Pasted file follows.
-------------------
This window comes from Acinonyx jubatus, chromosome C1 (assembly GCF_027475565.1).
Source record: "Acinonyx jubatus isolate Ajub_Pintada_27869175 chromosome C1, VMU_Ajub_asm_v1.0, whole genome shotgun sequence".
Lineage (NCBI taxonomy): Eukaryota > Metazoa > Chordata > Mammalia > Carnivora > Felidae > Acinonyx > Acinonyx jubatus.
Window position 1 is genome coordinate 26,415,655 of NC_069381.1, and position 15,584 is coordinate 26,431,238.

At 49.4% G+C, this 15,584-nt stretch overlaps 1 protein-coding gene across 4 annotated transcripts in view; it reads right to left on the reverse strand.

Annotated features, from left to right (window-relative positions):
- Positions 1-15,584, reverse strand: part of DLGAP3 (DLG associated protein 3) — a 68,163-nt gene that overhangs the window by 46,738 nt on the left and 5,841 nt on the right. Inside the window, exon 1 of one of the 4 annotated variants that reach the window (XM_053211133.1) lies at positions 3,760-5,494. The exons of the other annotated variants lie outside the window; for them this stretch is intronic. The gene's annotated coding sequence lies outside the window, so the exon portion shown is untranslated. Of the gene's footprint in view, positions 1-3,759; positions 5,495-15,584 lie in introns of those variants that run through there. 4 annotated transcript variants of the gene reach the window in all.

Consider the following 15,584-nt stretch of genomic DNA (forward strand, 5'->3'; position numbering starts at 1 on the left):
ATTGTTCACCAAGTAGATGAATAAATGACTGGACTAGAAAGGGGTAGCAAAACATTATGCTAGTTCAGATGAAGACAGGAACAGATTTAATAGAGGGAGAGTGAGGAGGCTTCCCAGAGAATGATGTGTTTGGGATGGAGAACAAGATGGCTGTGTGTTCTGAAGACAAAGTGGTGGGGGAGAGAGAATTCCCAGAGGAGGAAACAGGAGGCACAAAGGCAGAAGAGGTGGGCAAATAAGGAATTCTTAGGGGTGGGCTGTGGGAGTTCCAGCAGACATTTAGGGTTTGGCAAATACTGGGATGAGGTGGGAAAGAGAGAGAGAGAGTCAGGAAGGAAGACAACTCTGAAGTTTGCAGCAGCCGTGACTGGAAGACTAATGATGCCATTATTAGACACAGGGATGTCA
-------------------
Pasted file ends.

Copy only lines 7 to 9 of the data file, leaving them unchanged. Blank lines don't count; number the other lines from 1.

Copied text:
- Positions 1-15,584, reverse strand: part of DLGAP3 (DLG associated protein 3) — a 68,163-nt gene that overhangs the window by 46,738 nt on the left and 5,841 nt on the right. Inside the window, exon 1 of one of the 4 annotated variants that reach the window (XM_053211133.1) lies at positions 3,760-5,494. The exons of the other annotated variants lie outside the window; for them this stretch is intronic. The gene's annotated coding sequence lies outside the window, so the exon portion shown is untranslated. Of the gene's footprint in view, positions 1-3,759; positions 5,495-15,584 lie in introns of those variants that run through there. 4 annotated transcript variants of the gene reach the window in all.

Consider the following 15,584-nt stretch of genomic DNA (forward strand, 5'->3'; position numbering starts at 1 on the left):
ATTGTTCACCAAGTAGATGAATAAATGACTGGACTAGAAAGGGGTAGCAAAACATTATGCTAGTTCAGATGAAGACAGGAACAGATTTAATAGAGGGAGAGTGAGGAGGCTTCCCAGAGAATGATGTGTTTGGGATGGAGAACAAGATGGCTGTGTGTTCTGAAGACAAAGTGGTGGGGGAGAGAGAATTCCCAGAGGAGGAAACAGGAGGCACAAAGGCAGAAGAGGTGGGCAAATAAGGAATTCTTAGGGGTGGGCTGTGGGAGTTCCAGCAGACATTTAGGGTTTGGCAAATACTGGGATGAGGTGGGAAAGAGAGAGAGAGAGTCAGGAAGGAAGACAACTCTGAAGTTTGCAGCAGCCGTGACTGGAAGACTAATGATGCCATTATTAGACACAGGGATGTCA